Year-to-date to January 31, the Ninepoint Global Real Estate Fund generated a total return of -8.63% compared to the MSCI World IMI Core Real Estate Index, which generated a total return of -5.08. After a solid 2021, the broad equity markets suffered a terrible start to 2022, with the S&P 500 having its worst month since March 2020 (coinciding with peak fear of the Covid-19 pandemic) at -5.2% on a total return basis and the Nasdaq composite having its second worst January on record (ranking only behind January 2008) at -9.0% on a total return basis.
We’ve talked about the drivers of volatility in the late-November to December period in prior commentaries. The trading wobble was triggered by the identification and rapid spread of the Covid-19 Omicron variant and the hawkish “Powell Pivot” during testimony before the Senate Banking Committee, however equities experienced a solid seasonal rally to end the year. An unwillingness to sell winners (and face a tax hit) likely provided a strong tailwind but sellers began to hit bids almost immediately in January, quickly reversing December’s gains. The January correction was significant and, looking at the S&P 500 specifically, the forward earnings multiple derated back to pre-pandemic levels of approximately 20x from a high of approximately 24x in 2021.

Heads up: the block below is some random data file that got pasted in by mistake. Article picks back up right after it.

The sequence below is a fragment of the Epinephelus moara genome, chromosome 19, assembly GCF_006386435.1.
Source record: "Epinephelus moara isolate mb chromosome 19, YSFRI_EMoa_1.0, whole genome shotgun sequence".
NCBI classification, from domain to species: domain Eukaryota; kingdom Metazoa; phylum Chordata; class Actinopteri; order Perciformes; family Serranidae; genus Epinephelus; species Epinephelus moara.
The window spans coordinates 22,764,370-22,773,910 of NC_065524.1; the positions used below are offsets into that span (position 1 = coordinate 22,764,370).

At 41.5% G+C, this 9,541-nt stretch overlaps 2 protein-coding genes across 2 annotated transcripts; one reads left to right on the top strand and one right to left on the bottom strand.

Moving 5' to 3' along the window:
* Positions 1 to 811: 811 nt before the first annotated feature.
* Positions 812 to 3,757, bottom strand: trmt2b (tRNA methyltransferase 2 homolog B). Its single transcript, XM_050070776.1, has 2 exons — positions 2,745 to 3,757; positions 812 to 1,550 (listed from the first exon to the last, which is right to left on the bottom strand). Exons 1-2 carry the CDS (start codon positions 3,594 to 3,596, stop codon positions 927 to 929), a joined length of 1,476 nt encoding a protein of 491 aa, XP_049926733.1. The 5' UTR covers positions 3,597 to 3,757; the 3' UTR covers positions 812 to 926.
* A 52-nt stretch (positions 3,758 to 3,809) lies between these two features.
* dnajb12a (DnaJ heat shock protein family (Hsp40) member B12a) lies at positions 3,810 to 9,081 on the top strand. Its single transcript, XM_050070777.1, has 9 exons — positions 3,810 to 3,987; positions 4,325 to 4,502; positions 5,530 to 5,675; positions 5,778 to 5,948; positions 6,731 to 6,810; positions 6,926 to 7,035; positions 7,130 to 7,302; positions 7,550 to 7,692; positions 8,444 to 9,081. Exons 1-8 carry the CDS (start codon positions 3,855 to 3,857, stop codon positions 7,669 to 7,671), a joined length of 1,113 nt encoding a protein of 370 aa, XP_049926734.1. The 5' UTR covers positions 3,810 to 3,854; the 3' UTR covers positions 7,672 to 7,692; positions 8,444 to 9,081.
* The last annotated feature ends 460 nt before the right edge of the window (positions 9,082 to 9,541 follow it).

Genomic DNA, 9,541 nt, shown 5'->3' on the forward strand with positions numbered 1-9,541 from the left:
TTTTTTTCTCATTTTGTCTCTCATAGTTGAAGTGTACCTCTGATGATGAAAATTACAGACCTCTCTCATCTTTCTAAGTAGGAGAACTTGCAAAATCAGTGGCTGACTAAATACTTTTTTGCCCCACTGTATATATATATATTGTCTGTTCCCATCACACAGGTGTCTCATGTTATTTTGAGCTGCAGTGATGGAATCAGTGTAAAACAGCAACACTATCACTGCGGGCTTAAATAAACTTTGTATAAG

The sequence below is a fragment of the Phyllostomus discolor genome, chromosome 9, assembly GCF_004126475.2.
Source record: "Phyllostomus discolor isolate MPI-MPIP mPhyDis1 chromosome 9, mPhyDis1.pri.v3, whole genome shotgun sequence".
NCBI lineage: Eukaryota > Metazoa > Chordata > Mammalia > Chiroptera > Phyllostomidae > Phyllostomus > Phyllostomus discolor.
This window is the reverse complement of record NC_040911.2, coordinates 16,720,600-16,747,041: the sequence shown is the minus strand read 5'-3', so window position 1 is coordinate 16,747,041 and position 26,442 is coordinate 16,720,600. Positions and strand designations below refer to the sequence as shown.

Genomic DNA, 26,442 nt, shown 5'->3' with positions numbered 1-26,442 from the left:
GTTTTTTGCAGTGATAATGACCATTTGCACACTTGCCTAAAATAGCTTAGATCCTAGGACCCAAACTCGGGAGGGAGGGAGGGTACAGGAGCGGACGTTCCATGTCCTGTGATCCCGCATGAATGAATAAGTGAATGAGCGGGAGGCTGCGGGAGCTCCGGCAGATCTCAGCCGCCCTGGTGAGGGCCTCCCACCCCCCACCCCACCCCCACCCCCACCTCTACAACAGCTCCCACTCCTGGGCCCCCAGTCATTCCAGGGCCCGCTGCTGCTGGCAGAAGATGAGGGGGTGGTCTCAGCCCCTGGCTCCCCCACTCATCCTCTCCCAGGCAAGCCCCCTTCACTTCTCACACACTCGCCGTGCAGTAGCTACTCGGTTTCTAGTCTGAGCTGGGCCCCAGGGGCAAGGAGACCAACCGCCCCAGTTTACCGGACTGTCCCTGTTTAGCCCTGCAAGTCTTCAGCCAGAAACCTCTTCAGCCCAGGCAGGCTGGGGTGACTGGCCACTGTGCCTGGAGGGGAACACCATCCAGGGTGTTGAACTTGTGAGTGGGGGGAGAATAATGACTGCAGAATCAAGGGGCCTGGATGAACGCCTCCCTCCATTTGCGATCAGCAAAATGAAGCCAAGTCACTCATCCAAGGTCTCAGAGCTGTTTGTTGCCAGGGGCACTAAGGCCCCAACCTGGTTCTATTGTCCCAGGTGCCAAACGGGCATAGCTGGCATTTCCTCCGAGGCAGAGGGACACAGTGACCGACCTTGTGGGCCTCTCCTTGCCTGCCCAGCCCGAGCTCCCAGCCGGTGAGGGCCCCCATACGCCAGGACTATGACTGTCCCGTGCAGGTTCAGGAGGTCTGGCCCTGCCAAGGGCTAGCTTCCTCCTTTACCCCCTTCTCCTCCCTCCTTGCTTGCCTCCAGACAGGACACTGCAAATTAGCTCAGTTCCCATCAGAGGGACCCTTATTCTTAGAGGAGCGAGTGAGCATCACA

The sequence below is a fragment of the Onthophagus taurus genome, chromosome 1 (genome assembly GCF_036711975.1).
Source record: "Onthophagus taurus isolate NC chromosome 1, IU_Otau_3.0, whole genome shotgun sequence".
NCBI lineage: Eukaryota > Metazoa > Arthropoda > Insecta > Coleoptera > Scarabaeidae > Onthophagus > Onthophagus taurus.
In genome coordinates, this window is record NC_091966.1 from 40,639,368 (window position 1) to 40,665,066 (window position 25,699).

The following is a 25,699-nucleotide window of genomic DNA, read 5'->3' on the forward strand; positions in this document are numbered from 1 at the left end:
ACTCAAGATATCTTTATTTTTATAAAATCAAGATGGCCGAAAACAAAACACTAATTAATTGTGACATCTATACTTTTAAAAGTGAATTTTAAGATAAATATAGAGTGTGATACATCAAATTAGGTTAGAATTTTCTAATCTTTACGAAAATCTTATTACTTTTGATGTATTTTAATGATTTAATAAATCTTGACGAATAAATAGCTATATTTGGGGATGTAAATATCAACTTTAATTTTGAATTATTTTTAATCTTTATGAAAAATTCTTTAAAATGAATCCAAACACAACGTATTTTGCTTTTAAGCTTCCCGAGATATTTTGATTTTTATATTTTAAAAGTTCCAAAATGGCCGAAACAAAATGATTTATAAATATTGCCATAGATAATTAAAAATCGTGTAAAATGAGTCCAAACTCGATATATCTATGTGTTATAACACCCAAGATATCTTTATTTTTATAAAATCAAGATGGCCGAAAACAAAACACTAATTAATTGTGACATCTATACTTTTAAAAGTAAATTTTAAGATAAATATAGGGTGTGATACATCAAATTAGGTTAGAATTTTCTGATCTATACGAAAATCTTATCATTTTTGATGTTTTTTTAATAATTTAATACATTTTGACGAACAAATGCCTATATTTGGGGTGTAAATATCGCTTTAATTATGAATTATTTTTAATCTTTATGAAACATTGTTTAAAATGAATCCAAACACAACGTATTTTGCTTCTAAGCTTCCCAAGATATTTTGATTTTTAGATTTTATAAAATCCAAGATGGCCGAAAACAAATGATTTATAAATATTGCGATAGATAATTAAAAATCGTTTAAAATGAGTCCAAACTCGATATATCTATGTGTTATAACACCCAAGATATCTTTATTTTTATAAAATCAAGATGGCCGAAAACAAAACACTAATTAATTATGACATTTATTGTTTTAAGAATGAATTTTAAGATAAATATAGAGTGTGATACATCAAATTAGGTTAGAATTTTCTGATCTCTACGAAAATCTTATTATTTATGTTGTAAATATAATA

Investors seemed to suddenly internalize that the Fed was taking the threat of inflation seriously and a cycle of interest rate hikes was on the horizon. Notably, the December US CPI print, released January 15th, indicated that prices rose 7.0% over the prior twelve months (and ex-food and energy increased 5.5% over the prior year). This was the highest headline inflation reading since June 1982 and the highest core reading since February 1991. So, although the Fed’s official statement and dot plot released after the December 15th FOMC meeting moved in line with market expectations (asset purchases were tapered by $30 billion per month from $15 billion per month and the number of expected rate hikes moved from two to three in both 2022 and 2023), market expectations became even more hawkish in January. At peak fear, implied interest rate probabilities suggested at least five interest rate hikes of 25 bps each in 2022 and discussions started about the potential for a 50 bps hike to start the cycle in conjunction with immediate quantitative tightening.